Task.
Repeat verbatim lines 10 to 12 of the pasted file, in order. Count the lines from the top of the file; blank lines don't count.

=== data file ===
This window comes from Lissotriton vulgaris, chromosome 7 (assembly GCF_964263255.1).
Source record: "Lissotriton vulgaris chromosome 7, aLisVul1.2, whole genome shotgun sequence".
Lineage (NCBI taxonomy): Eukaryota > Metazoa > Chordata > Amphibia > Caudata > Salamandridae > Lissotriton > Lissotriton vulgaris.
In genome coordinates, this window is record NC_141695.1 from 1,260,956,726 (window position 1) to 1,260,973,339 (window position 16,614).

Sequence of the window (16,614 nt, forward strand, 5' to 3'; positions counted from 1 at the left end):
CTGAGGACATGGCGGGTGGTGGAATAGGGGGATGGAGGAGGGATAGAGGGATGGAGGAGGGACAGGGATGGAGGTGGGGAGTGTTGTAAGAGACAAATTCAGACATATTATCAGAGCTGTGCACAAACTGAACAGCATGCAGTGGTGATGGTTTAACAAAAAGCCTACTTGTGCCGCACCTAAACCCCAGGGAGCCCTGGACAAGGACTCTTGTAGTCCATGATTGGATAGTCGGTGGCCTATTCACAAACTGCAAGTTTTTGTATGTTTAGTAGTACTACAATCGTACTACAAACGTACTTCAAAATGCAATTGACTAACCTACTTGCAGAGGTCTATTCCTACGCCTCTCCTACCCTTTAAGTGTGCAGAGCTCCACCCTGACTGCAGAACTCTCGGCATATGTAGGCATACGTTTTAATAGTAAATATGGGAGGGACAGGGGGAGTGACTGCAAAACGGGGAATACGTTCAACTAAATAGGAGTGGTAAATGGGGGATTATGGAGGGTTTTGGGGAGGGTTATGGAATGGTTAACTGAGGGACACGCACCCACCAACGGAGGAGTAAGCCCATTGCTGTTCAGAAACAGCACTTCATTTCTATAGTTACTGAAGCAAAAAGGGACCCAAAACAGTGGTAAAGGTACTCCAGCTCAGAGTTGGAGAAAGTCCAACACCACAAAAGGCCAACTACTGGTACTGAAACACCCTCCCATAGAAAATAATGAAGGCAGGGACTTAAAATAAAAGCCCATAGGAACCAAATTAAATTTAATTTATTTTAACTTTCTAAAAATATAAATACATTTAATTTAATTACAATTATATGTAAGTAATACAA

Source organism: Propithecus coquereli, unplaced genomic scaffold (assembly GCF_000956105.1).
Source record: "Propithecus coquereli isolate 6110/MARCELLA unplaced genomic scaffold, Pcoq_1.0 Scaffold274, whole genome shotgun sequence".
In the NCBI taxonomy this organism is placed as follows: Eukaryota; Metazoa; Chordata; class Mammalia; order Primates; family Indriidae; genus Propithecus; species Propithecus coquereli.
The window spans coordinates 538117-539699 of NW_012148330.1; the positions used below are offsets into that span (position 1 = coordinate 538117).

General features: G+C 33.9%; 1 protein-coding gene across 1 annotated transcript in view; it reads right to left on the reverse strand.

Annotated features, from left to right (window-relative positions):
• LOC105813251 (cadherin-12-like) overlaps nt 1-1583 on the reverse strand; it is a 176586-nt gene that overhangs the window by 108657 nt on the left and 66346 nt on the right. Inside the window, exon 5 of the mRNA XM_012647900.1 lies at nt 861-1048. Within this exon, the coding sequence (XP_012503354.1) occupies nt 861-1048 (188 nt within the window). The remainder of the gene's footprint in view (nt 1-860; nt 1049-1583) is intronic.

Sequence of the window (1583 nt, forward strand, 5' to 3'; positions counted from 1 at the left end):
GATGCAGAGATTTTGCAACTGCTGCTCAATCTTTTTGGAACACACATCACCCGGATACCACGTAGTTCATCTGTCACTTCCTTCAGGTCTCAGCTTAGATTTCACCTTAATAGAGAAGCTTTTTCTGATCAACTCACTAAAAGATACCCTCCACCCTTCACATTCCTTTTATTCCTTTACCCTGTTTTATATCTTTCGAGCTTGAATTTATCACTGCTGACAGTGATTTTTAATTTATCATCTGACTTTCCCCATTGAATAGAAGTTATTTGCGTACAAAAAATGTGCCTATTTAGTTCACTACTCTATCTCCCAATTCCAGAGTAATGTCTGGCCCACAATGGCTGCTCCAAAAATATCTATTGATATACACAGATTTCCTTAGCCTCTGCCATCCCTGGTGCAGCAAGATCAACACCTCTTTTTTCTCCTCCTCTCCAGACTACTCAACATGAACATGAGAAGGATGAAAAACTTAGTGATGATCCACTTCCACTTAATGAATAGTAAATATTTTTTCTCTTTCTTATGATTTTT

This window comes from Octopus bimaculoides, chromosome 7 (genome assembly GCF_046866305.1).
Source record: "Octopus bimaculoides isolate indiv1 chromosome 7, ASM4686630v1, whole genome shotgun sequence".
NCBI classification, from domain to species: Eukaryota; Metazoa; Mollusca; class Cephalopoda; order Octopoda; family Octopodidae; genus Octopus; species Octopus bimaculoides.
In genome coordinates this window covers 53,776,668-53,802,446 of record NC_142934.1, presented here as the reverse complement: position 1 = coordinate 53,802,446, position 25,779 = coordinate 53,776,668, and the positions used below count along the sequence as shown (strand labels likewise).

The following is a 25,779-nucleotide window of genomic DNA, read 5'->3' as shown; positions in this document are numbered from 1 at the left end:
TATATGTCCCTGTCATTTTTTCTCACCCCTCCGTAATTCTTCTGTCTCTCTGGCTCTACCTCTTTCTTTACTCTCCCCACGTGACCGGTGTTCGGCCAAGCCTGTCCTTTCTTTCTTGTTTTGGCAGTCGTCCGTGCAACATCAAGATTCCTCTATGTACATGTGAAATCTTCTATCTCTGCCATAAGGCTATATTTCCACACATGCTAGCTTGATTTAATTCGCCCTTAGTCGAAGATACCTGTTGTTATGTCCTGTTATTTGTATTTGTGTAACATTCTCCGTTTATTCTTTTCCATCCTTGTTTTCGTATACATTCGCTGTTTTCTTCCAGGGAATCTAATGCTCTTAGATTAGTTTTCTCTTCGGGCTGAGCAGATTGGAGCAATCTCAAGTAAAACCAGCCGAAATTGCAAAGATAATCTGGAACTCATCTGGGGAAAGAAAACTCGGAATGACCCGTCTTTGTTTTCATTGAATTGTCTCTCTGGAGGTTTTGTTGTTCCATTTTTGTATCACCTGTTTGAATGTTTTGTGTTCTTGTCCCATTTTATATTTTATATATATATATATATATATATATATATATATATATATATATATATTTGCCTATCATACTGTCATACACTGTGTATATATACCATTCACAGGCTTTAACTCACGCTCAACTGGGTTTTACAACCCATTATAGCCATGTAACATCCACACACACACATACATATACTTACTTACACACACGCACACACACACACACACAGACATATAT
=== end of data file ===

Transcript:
The window spans coordinates 538117-539699 of NW_012148330.1; the positions used below are offsets into that span (position 1 = coordinate 538117).

General features: G+C 33.9%; 1 protein-coding gene across 1 annotated transcript in view; it reads right to left on the reverse strand.

Annotated features, from left to right (window-relative positions):